I mean, holy smokes, one of my best buddies growing up was a white male of my age group and from my city. We went to the same schools, liked the same bands, and breathed the same air … but he was, and still is, a University of Kentucky fan! I can’t freaking believe it. Now, before you go off on this, before you make light of this simple example, I want you to realize that there are deep, deep blood differences between a Louisville fan (like me) and a UK fan (like him). The differences are strongly tied to race, actually. And they are just as deeply tied to city/rural perspectives. This is not just a fanciful example that I’m pulling up to make light of a very serious question. This difference separates us. In all seriousness, if I were to write a story from the perspective of a white, male UK fan of my age, I would need to work very, very hard to treat that character properly. And I might well get it “wrong” in some important ways that would off-put some UK fans.

The article would suggest that a (the) way to resolve this would be for me to find UK fans and have them read it. I suppose that’s not a terrible idea. But it won’t help. It won’t help because one UK fan’s experience is not all UK fans’ experience. No matter if I run this hypothetical story through a thousand UK fans, there will be a UK fan that I err with.

My point here is that writing characters is serious work. All of it. And I don’t think you can really “get it right” merely by having someone of a culture read the work. Sure, that’s a fine thing to do. And it’s not a bad idea because it’s always good to learn from someone with real experience. Just don’t expect that to fix your problem, because merely sending the story to someone else is not sufficient to resolve problems of a lack of respect.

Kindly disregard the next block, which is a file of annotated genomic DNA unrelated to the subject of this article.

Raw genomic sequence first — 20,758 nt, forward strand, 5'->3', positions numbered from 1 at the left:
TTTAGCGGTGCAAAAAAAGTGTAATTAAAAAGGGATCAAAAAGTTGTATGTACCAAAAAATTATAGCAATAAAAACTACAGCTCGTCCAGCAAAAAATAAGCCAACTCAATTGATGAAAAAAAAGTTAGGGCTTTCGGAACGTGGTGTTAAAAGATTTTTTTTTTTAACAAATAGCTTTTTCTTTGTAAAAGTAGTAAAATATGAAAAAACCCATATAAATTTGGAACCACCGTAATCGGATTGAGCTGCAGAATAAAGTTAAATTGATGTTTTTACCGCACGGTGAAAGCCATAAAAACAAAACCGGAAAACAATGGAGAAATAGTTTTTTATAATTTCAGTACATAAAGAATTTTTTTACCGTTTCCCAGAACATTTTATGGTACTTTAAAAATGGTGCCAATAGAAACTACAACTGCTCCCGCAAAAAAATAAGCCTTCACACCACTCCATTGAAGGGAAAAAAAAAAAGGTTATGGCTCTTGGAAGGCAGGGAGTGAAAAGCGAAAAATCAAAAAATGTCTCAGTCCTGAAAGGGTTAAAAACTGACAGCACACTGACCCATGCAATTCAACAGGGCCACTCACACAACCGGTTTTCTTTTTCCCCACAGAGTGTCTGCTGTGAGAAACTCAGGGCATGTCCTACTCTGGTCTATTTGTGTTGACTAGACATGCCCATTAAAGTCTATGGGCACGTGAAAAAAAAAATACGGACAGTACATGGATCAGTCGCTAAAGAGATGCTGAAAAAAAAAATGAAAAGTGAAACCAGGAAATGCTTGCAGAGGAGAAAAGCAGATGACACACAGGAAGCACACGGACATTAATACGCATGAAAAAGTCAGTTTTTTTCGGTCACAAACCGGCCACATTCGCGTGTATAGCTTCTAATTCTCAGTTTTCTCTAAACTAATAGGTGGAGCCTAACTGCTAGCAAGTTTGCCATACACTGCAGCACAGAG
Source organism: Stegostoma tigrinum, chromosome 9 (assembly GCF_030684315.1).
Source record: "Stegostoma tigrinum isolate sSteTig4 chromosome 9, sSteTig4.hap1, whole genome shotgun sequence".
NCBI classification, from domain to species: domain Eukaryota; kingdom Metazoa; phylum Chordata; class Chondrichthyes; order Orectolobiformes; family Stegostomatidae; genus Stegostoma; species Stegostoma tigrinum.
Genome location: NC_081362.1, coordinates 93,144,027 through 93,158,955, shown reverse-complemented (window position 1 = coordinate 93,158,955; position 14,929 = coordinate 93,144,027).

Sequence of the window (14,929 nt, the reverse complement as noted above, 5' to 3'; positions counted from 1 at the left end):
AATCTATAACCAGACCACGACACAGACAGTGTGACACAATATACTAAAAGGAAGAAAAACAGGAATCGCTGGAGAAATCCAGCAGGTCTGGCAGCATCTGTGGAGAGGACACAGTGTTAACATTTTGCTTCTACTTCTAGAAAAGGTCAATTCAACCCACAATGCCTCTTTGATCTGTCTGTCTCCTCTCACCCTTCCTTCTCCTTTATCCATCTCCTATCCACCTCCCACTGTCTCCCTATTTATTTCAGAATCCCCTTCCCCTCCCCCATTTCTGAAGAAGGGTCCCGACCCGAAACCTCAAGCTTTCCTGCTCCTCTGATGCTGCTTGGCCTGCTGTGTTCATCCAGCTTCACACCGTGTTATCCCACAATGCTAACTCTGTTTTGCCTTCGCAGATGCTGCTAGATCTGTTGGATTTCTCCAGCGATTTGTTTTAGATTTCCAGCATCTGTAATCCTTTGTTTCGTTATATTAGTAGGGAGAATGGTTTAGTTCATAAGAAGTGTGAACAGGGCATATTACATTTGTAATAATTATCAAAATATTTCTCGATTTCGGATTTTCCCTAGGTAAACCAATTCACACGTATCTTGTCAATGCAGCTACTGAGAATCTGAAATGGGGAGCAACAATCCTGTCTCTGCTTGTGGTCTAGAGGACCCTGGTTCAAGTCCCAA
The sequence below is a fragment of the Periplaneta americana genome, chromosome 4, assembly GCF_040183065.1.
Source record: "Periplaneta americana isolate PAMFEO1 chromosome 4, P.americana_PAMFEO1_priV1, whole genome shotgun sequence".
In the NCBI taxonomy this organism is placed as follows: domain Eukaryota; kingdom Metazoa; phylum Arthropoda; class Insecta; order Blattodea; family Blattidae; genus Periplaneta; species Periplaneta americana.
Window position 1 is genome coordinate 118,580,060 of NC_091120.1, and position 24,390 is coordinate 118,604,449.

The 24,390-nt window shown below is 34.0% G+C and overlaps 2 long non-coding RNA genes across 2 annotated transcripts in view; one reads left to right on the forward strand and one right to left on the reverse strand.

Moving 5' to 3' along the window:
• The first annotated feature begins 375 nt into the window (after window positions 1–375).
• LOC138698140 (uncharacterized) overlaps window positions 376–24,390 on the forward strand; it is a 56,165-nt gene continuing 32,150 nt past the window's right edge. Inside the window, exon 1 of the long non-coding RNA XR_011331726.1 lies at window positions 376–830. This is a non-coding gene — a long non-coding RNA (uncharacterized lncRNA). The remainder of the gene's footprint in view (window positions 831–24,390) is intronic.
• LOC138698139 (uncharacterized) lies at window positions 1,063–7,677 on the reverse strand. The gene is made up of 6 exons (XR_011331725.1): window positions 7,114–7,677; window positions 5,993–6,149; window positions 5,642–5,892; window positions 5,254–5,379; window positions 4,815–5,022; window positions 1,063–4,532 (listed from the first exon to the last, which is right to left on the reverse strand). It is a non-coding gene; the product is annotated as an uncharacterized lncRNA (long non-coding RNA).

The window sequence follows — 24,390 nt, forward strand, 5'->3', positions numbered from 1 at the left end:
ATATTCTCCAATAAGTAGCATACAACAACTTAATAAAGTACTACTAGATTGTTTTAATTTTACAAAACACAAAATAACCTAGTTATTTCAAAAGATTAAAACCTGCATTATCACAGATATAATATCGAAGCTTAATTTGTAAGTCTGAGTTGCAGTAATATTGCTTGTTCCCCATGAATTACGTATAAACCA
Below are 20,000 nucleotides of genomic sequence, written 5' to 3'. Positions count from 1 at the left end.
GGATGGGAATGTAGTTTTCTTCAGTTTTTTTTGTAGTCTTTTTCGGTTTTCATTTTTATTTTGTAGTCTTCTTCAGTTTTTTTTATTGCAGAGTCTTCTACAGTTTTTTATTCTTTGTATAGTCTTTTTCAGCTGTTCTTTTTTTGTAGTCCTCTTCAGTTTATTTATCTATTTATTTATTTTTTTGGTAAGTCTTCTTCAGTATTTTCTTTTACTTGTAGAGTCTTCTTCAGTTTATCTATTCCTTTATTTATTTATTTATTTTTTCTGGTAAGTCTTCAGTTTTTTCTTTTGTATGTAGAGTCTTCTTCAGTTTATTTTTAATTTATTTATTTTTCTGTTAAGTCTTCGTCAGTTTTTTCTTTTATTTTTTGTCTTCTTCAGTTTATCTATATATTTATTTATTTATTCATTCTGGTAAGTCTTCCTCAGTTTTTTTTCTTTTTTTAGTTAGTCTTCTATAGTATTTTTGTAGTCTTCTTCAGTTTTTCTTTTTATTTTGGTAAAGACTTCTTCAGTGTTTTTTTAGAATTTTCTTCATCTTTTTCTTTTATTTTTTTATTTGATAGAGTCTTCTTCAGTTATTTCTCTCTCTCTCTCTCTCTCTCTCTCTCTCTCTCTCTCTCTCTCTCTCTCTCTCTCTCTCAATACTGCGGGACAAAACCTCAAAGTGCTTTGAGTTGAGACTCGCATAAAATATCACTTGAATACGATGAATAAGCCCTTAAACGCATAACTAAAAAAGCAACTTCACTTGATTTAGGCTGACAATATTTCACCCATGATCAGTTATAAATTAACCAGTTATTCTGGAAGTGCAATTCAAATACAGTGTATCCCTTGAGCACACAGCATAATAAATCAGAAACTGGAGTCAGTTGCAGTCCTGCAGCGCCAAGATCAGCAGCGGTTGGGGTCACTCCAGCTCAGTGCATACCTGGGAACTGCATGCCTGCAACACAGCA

And my other point in this whole “you can never get it right” conversation is that I can say this because the world is huge, and because once a story is published the audience will read what they want to read into things no matter what you do. An example: I recently had a short story titled “The Collector” published in Mercedes Lackey’s Elemental Masters anthology. It is set in the early 1900s and told from the perspective of a black man. I worked hard on this character and the setting. As hard as I could. And I told a story that I thought was true to the time, and important to the character (as well as relevant to today, too, really).

Here are two comments it drew from readers on Goodreads. I submit them without any complaint or whatever. I’m using them only to show how a story can be perceived by two different people.